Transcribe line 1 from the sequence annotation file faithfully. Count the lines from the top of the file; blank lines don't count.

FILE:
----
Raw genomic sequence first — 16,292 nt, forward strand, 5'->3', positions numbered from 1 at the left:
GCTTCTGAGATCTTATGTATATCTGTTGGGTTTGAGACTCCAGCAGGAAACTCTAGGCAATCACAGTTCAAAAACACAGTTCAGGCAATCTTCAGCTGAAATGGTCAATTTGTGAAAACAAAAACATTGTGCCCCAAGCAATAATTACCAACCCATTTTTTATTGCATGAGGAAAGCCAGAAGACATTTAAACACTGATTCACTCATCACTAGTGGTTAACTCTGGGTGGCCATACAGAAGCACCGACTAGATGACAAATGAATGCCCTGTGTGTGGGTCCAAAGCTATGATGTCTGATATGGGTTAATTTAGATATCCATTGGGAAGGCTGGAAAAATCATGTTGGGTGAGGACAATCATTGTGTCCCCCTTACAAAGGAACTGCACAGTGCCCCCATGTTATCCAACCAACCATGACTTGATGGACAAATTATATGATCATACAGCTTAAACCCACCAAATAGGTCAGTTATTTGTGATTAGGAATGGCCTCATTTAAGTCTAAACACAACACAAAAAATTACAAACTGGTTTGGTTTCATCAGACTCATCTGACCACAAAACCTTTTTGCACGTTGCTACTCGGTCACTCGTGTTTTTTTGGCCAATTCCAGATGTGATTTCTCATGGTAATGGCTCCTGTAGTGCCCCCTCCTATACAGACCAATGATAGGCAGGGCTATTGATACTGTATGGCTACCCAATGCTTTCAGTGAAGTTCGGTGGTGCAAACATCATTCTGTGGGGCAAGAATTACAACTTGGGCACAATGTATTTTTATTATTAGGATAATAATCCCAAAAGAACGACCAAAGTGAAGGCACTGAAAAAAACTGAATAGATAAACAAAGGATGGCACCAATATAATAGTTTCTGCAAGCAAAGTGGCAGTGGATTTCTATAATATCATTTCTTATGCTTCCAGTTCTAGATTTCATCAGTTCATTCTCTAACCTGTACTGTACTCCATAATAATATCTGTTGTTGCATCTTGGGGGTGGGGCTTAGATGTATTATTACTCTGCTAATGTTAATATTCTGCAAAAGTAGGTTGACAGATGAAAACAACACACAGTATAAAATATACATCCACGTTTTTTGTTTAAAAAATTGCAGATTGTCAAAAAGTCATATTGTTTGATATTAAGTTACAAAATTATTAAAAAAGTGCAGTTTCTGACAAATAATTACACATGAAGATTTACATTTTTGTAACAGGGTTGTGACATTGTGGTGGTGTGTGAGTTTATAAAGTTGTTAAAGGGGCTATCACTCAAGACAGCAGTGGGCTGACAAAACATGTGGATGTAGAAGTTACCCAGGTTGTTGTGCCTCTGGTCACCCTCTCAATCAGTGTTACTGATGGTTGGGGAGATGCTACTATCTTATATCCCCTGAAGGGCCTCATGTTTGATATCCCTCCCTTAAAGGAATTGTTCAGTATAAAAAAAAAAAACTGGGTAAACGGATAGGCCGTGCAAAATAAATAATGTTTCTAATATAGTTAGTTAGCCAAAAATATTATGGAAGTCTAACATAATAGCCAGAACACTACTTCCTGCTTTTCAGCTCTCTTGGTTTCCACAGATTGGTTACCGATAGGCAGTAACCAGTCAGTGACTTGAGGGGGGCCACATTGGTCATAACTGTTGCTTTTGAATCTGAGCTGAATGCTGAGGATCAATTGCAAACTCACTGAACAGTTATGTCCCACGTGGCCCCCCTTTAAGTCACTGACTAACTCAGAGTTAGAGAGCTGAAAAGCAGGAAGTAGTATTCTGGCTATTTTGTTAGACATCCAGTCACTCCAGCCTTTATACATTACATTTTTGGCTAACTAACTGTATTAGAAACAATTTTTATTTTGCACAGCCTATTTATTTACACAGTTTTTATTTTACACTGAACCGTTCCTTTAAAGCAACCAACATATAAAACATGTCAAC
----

Raw genomic sequence first — 16,292 nt, forward strand, 5'->3', positions numbered from 1 at the left: